A Christmas Story (1983)
Reviewed on 2007 December 31
Every kid can remember the Christmas present they wanted from childhood, and the story behind whether or not it materialized under the tree on Christmas morning. When I was seven, my holy grail of presents was a puppy, and my parents, who missed their calling as poker players, set out to make it happen by turning a meeting with one of Dad’s business friends into a family night out. That way I thought nothing of it when dinner out with his family segued into all of us kids winding up in their family room, playing with their beloved beagle and her litter of puppies. I later learned the puppy I bonded with was to come home with me, until my throat almost closed while I was still holding her. It turned out I was allergic to… well, pretty much everything, but especially cute puppies, so Santa brought me books and toys that year.
My allergies have since fallen by the wayside and we have an excellent dog and two spoiled cats. Now I want Santa to bring me an Oreck.
I remember how I felt that year every time I watch A Christmas Story. Ralphie (Peter Billingsley) has a different obstacle: the dreaded mother-BB gun block. The Old Man (Darren McGavin) doesn’t see the problem with it; Ralphie’s mom (Melinda Dillon) and pretty much every other adult he knows is convinced he’ll shoot his eye out. It’s 1940s Indiana, and Ralphie wants — no, needs — a peacemaker to protect his family (cue hilarious bit where he imagines protecting his family from “marauders”). The closer it gets to Christmas, the dimmer his chances seem. The cynicism he inherited from the Old Man doesn’t stop him from trying Santa in a last-ditch effort to get his beloved rifle. The journey is also beset with a whiny baby brother and some school bullies.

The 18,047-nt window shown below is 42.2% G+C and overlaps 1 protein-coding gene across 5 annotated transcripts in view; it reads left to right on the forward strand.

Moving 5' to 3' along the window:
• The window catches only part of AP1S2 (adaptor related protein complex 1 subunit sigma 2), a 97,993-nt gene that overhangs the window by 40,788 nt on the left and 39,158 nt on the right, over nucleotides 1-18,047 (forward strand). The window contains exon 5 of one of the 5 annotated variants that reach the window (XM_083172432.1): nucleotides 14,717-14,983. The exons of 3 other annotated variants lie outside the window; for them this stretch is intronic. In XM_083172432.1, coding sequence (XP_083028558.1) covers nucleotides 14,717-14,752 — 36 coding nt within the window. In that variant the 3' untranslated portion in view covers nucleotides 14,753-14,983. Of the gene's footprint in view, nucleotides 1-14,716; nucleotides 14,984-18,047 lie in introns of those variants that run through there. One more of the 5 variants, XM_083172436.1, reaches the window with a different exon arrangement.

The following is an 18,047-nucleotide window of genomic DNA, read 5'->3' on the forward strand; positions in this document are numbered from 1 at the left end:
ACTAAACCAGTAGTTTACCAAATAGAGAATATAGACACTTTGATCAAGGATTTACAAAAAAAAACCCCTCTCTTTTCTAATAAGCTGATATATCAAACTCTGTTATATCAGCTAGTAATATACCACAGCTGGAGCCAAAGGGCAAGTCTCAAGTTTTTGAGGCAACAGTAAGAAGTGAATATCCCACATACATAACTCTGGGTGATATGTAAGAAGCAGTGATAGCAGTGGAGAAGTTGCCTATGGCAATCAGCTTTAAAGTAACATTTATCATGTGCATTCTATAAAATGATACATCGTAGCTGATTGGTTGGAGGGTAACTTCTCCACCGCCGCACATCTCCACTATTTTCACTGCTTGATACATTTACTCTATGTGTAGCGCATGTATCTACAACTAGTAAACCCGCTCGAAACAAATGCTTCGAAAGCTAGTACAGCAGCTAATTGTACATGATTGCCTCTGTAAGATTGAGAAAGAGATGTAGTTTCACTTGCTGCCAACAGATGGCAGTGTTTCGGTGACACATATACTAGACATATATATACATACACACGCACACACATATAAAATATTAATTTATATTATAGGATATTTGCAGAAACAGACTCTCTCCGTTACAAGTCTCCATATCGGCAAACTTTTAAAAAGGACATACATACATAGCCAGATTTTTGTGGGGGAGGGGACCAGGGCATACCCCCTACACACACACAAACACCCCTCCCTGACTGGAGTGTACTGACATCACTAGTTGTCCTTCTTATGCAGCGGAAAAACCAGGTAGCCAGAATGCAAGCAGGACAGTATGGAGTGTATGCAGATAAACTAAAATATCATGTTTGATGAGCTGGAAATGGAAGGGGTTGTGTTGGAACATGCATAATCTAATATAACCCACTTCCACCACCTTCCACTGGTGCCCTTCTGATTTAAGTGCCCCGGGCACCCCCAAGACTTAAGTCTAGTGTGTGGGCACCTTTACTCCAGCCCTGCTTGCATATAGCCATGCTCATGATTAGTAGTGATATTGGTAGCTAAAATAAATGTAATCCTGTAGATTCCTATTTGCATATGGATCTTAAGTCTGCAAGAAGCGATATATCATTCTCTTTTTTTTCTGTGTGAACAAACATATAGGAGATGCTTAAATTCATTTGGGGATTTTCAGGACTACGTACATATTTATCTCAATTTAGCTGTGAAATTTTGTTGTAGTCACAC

Jean Shepherd narrates his holiday story and it’s fueled by the way it makes so many people remember how they felt as a kid, waiting for the “crawl of time after Thanksgiving” to end, and Christmas break to start. Not to mention it’s just plain funny. The blend of warmth and sarcasm are perfect. I love the bit where Ralphie learns first-hand about commercials.
Three chocolate morsels and a glass of milk poured from an old-fashioned glass bottle.